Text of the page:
In my opinion, if you are starting to ask yourself whether you want to keep riding, then it's most likely time to pack it in. We all know how unforgiving MC riding is if we aren't fully focused on the ride. Being ambivalent about riding doesn't help you stay alert and focused. It's better to have happy memories of your riding career rather than a horrible memory of a career ending crash.



See I'm doing this backwards from you. I'm going from 422 hazard more places I can go on two wheels cheaper as I can on four wheels that being said I also spend more time alone up in the mountains so driving a gas-guzzling Jeep or Ford ranger does not make much sense financially. That being said I now have a 2018 KLR did I ride almost anywhere every chance I get. Motorcycles don't take up much space I have two in my garage right now, always excuse a hop on the old girl and take her for a quick short spin down to the gas station to buy smokes or beer or what have you or if the paycheck was a little short you can always write it to work for a week to save some dollars


Well-known member
I gave up motorcycle riding for transportation purposes about five years ago. I still have a few motorcycles, but they are only for recreational purposes, when and where I choose.

Track days are fun for anyone. But the risks involved in motorcycling on public roads is something that simply cannot be justified- I would never second-guess anyone who decided not to.


Active member
I never really followed up with this. I did end up selling the motorcycle last year. It really effected me personally for a couple of days actually. In fact I sort of set it up so my dad ended up selling it in Minneapolis (bigger market than the Upper Peninsula) and that way I didn't have to see it go down the road myself.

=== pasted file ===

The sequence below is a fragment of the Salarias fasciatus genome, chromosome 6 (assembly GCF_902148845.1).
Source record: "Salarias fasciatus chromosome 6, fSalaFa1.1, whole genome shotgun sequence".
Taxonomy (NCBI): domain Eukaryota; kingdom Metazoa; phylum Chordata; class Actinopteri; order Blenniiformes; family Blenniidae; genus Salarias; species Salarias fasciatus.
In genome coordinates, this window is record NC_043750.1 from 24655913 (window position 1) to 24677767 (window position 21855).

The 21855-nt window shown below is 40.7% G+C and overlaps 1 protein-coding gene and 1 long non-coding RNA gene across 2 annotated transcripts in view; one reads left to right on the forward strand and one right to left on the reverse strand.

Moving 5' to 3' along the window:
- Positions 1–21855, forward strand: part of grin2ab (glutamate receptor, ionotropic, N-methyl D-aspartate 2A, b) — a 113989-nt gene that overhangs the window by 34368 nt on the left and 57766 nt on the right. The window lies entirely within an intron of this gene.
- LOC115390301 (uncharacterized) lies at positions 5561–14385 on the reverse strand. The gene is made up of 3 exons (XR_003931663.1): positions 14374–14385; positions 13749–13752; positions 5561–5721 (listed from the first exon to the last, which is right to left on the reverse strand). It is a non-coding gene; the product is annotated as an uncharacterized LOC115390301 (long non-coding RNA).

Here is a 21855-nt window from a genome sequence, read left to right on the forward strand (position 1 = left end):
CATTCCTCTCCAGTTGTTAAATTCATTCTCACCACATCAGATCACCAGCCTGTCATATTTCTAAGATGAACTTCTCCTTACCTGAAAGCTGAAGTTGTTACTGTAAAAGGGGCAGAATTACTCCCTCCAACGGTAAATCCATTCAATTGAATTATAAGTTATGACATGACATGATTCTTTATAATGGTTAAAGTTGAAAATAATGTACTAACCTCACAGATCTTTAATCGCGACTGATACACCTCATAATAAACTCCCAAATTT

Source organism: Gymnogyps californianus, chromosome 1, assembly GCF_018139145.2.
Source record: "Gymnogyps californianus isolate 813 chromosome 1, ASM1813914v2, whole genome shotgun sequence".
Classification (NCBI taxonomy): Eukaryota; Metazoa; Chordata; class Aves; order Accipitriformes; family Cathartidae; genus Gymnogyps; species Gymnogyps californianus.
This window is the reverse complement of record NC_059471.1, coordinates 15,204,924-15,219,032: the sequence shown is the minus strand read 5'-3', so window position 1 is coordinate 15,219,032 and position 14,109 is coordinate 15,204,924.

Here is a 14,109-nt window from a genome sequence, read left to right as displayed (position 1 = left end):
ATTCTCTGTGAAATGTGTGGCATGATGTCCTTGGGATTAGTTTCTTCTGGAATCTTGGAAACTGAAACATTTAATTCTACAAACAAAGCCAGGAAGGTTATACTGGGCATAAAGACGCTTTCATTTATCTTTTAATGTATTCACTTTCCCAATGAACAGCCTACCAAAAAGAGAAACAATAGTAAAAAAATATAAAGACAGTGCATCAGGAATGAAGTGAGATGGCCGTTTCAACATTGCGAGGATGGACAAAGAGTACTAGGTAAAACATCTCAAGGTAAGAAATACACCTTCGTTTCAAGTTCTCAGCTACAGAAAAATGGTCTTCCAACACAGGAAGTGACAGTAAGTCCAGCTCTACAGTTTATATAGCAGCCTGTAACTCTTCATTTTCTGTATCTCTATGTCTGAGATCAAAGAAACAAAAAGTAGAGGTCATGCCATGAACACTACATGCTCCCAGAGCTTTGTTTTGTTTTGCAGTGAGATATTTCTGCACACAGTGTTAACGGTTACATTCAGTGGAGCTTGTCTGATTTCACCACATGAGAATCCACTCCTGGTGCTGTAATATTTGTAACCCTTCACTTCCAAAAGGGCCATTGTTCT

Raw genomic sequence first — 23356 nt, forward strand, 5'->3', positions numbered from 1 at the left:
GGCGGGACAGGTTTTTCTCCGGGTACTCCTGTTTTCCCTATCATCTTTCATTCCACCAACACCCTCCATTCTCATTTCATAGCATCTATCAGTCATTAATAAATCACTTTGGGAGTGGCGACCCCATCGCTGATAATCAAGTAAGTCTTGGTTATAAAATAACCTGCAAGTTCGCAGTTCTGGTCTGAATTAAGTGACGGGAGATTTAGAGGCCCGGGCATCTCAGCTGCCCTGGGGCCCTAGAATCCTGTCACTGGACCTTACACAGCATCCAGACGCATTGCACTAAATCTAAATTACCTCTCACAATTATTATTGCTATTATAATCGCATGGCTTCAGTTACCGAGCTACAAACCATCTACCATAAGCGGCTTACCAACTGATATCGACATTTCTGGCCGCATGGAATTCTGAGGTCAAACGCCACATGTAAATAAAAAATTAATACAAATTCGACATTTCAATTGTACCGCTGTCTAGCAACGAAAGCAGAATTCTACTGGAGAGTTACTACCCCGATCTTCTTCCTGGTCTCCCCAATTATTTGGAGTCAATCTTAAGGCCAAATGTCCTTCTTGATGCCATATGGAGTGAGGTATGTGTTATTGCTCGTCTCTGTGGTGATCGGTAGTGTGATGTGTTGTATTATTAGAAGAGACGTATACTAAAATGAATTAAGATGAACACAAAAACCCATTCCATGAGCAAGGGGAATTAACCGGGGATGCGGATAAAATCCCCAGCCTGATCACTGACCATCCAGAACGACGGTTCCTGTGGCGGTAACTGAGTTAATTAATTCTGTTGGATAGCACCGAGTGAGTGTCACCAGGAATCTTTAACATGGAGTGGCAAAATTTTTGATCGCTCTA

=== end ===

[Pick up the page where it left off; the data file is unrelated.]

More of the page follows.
I was not happy for a week. After a while I went to visit my parents at their cabin in Wisconsin and they have a small collection of bikes there. I store my first real bike there, a 1970 Yamaha mini enduro, as well as my first "Adult sized" motorcycle that I started riding on the road when I was 15 and continued to ride until I bought the Triumph years later in college. It didn't take long before we were out screwing around on bikes and having a blast. I think that really shook me out of my funk. Sure, I had tons of great memories tied into that Triumph, yet I have arguably more good memories relating to some of those other bikes that are still around. And it solidified to me that riding is still fun and so cathartic no matter what set of wheels you are on.

Now that I have moved back to Bozeman and have taken a new job one of my co-workers has showed interest in finding an old 70's bike to ride on the trails. That is right up my alley!


Last year after a 3 day ride, the friend who got me back into riding 20 years ago called it quits and sold his Super Tenere. 69 years old and said he was afraid of riding. I was a little surprised and maybe hurt somewhat. He and I had put many miles on exploring our region and seemed to travel well together.
Riding solo now and finding some other riders to explore with has caused me to question if I should stop riding.
I visited with another friend who I have ridden with several years ago and he had recently returned from a trip with a group of 16 that he enjoyed the trip. Too many people for me, but he will probably only do the one trip this year. For him it was the group that justifies keeping his bike.
For me right now, I enjoy the ride, and the solitude.
I do seem to ride farther less frequently. But doing more miles so far this year.

My friend who quit still says no regrets.

Deleted member 9101

With the exception of track days (which require a 4 hour drive each way), 100% of my riding involves being in traffic (the joys of living in Central Florida). I started on a Yamaha QT 50 when I was 9 and now after 33 years a couple hundred thousand miles I can say that I'll probably never ride again.

Here are my reasons:
- Cage drivers don't pay attention, at all!
- My wifes hybrid gets better fuel economy than a sport bike
- Riding in almost daily afternoon monsoons gets old
- Carrying gear for work is difficult
- Winter is no fun at 80 mph
- Securing a helmet, gloves, jacket, and boots when you get to your destination can be a pain
- Grabbing groceries on the way home is very limited

The reason that sealed the deal:
-I can't include my daughter in my hobby

My daughter is 3 so in a few years well get a project car/truck. I have played with the idea of a street legal sand rail, a Wrangler with an LS swap, or a classic truck with way to much HP. She is already stuck to me like glue as soon as I pick up a tool.